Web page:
Cancer and genes

Some genes control when new cells are made and old cells die, and repair damaged DNA. Changes (mutations) in these genes can increase the risk of cancer developing.

There are two types of mutations, called acquired mutations and inherited mutations. Acquired mutations happen during a person’s lifetime, and can’t be passed on to their children. They can happen by chance when a cell is multiplying or because a gene is damaged. Some substances, such as cigarette smoke, can increase the chance of gene mutations.

Most cancers are caused by a build-up of acquired mutations during a person’s lifetime. These are called sporadic cancers.

Inherited mutations are gene mutations that you are born with. They can be passed on to your children. Inherited gene mutations that make a cancer more likely to develop are called cancer susceptibility genes. If you inherit these genes, it doesn’t mean you’ll definitely get cancer, but you may be at an increased risk of developing it.

There are inherited cancer genes for some cancers, including breast, bowel, ovarian and womb.

Other cancers, including prostate, pancreatic and testicular, happen in some families more than usual. But specific inherited cancer genes haven’t been found for these cancers yet.

Genes and how they work

Our body is made up of tiny building blocks, called cells. Cancer develops when some cells are damaged and our body can’t repair them. The damaged cells keep growing out of the body’s control. These are cancer cells.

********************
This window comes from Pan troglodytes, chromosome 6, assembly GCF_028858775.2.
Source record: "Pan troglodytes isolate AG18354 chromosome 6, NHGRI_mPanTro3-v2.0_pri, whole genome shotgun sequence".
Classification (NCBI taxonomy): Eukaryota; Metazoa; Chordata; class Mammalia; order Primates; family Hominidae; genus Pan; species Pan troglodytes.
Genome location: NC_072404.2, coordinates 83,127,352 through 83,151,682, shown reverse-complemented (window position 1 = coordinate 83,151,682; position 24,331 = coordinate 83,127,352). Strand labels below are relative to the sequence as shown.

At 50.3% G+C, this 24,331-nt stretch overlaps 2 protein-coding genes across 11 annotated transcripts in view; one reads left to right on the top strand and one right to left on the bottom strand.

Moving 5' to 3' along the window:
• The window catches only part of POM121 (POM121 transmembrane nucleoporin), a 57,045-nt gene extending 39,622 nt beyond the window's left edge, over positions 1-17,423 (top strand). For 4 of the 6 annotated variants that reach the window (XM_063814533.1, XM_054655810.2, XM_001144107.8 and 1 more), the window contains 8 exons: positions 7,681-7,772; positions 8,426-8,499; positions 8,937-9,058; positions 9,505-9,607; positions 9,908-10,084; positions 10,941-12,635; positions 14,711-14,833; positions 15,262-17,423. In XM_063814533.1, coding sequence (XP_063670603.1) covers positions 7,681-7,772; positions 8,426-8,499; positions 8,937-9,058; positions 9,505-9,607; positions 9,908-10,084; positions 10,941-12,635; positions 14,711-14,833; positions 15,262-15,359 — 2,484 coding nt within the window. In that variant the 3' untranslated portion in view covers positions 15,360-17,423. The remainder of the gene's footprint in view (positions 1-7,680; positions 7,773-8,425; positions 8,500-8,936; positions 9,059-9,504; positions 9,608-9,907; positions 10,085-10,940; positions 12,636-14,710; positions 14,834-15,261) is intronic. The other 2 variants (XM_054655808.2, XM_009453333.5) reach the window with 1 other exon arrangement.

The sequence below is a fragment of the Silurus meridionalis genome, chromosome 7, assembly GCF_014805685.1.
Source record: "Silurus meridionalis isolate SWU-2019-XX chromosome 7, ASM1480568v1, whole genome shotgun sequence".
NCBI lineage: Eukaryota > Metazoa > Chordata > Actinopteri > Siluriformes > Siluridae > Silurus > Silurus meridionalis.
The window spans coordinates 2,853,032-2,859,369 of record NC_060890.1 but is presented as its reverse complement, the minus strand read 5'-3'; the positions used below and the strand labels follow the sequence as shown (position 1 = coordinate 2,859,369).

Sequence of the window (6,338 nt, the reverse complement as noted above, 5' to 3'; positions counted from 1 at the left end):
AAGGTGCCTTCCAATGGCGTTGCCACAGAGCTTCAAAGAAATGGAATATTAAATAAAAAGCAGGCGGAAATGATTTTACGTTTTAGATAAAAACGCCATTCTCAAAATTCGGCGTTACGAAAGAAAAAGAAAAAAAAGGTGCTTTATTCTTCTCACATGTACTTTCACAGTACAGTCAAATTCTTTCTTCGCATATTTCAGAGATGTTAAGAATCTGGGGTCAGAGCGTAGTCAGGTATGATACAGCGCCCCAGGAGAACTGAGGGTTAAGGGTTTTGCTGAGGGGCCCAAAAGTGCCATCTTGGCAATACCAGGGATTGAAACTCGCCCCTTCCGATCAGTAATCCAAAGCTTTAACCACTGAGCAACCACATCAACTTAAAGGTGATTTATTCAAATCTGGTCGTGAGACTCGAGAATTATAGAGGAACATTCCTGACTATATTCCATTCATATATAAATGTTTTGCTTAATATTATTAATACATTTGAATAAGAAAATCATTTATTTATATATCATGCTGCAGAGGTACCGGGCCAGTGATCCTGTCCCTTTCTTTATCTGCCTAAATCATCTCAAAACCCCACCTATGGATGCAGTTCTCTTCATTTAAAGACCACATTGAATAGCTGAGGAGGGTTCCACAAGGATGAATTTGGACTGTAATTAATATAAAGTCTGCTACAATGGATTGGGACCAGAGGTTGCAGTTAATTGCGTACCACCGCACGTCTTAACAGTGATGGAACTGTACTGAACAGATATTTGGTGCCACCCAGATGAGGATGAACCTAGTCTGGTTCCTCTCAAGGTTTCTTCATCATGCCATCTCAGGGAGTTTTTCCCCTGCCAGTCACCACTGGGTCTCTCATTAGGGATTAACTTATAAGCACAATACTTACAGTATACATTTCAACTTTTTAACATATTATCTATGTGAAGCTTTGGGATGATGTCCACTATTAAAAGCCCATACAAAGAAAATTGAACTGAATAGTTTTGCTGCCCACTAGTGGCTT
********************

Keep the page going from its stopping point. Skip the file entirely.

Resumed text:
Cells forming a tumour
Cells forming a tumour

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There are genes in every cell. All cancers are caused by changes (mutations) in genes. Genes contain the information a cell needs to work properly. This information is in a code called DNA (deoxyribonucleic acid).

Our body needs to make new cells to replace old or damaged ones. Genes control this process. They also tell cells how to repair damage. If a cell can’t be repaired, or is not needed, genes inside the cell tell it to die.

The genes that control cell growth, repair and death are called oncogenes and tumour suppressor genes. Mutations in these types of gene can increase the chance of cancer developing.


These genes encourage cells to grow and multiply. A mutation in an oncogene can lead to a cell growing and multiplying out of control.

Tumour suppressor genes

These genes help protect against cancer. They control cell growth. They also repair damage to DNA.